The most interesting things happen because Jack is asked to help his neighbor, the ancient Miss Volker. Miss Volker has terrible arthritis, so she needs Jack’s help to type up obituaries for the original residents of Norvelt, who seem to all be dying quickly this summer. Miss Volker tacks on a surprisingly interesting history to each obituary, and she knows relevant details about each resident.

On top of that, we’ve got Jack driving Miss Volker’s car around town. His Dad building an airplane and a runway. His Mom monitoring his behavior. His best friend, the daughter of the funeral parlor owner, teasing him about his fear of dead bodies. And then there’s Jack’s nose:

“How could I forget? I was a nosebleeder. The moment something startled me or whenever I got overexcited or spooked about any little thing blood would spray out of my nose holes like dragon flames.”

There’s a lot of death in Dead End in Norvelt, including a Hell’s Angel who gets hit by a truck in town. But Jack Gantos the author manages to keep things funny. He gives us a great yarn about a kid just trying to stay out of trouble, and managing to learn lots along the way.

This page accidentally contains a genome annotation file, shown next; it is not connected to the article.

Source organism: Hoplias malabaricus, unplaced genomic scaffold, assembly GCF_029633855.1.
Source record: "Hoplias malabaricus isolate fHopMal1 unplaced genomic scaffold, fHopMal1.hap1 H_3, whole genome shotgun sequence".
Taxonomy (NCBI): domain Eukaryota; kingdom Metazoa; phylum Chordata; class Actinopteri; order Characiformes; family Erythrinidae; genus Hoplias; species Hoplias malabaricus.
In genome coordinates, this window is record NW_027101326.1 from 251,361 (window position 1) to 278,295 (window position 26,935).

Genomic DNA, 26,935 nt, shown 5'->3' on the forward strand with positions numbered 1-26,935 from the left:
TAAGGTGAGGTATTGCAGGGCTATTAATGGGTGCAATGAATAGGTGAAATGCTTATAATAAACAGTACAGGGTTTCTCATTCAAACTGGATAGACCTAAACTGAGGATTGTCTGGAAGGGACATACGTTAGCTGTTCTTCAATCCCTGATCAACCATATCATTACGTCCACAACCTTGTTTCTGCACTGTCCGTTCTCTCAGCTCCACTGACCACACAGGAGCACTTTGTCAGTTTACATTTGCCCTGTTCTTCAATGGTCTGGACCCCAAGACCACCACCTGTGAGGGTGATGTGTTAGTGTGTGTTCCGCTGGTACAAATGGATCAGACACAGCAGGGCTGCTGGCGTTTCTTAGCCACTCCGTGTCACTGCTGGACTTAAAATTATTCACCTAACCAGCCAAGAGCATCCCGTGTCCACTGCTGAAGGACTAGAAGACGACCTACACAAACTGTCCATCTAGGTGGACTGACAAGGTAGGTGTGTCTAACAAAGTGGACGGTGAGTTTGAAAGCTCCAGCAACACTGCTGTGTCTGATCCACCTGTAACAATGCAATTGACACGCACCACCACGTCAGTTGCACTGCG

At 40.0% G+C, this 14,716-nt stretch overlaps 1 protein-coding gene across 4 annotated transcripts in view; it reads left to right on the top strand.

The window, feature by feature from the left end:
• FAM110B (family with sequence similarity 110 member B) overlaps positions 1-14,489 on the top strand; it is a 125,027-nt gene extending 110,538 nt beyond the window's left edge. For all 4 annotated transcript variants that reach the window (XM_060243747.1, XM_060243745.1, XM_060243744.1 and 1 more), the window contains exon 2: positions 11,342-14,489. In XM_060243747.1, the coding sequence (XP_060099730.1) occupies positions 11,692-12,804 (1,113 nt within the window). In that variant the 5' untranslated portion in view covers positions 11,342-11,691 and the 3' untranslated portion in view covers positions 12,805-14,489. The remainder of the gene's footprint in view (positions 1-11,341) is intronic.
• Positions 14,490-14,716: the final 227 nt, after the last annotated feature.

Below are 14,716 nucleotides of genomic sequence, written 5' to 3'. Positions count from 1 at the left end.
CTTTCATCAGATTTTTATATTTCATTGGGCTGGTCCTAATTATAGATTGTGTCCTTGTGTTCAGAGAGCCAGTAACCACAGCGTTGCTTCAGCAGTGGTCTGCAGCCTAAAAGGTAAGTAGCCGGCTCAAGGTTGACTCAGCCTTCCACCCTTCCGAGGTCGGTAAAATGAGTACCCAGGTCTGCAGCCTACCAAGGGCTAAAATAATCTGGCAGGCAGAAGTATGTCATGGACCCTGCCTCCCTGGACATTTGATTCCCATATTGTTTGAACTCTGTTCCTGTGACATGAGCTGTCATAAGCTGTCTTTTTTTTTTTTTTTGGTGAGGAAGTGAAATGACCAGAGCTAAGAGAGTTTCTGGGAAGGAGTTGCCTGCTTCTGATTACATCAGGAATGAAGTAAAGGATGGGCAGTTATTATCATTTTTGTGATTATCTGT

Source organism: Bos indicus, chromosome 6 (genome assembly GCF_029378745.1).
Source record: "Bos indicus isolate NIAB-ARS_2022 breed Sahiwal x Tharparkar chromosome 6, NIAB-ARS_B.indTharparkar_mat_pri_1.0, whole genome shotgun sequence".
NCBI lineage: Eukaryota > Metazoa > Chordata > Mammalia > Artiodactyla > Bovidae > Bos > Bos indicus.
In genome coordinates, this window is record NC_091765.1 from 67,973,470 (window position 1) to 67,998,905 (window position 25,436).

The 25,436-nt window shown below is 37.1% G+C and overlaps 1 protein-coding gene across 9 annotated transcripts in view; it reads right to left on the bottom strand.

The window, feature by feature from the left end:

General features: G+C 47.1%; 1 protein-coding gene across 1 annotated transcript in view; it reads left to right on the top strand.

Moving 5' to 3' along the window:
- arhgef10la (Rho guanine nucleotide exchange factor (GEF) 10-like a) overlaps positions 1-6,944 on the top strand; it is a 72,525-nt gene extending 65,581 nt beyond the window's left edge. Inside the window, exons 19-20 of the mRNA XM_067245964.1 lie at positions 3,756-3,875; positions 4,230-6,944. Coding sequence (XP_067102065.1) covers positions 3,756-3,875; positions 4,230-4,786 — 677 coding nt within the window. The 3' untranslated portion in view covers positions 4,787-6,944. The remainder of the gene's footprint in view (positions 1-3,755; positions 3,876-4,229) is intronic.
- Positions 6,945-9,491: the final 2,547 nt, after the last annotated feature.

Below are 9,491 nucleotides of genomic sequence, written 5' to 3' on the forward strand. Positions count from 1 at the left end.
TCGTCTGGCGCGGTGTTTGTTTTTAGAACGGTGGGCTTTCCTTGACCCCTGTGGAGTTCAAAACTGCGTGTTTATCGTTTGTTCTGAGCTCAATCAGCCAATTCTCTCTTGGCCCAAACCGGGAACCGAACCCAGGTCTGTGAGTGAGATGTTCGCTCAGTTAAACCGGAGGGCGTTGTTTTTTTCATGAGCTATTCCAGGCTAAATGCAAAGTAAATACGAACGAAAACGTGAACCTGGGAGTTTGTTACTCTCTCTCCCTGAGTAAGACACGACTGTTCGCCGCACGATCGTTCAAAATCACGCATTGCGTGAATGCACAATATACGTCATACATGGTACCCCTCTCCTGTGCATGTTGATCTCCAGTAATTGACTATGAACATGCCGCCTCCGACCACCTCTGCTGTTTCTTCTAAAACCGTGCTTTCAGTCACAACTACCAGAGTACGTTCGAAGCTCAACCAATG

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Review of Between Shades of Gray, by Ruta Sepetys

Between Shades of Gray

by Ruta Sepetys

Philomel Books, 2011. 344 pages.
Starred Review
2012 Morris Award Finalist

Here’s a work of fiction that constantly made me forget it wasn’t nonfiction.

The book opens dramatically:

“They took me in my nightgown.

“Thinking back, the signs were there — family photos burned in the fireplace, Mother sewing her best silver and jewelry into the lining of her coat late at night, and Papa not returning from work. My younger brother, Jonas, was asking questions. I asked questions, too, but perhaps I refused to acknowledge the signs. Only later did I realize that Mother and Father intended we escape. We did not escape.

“We were taken.”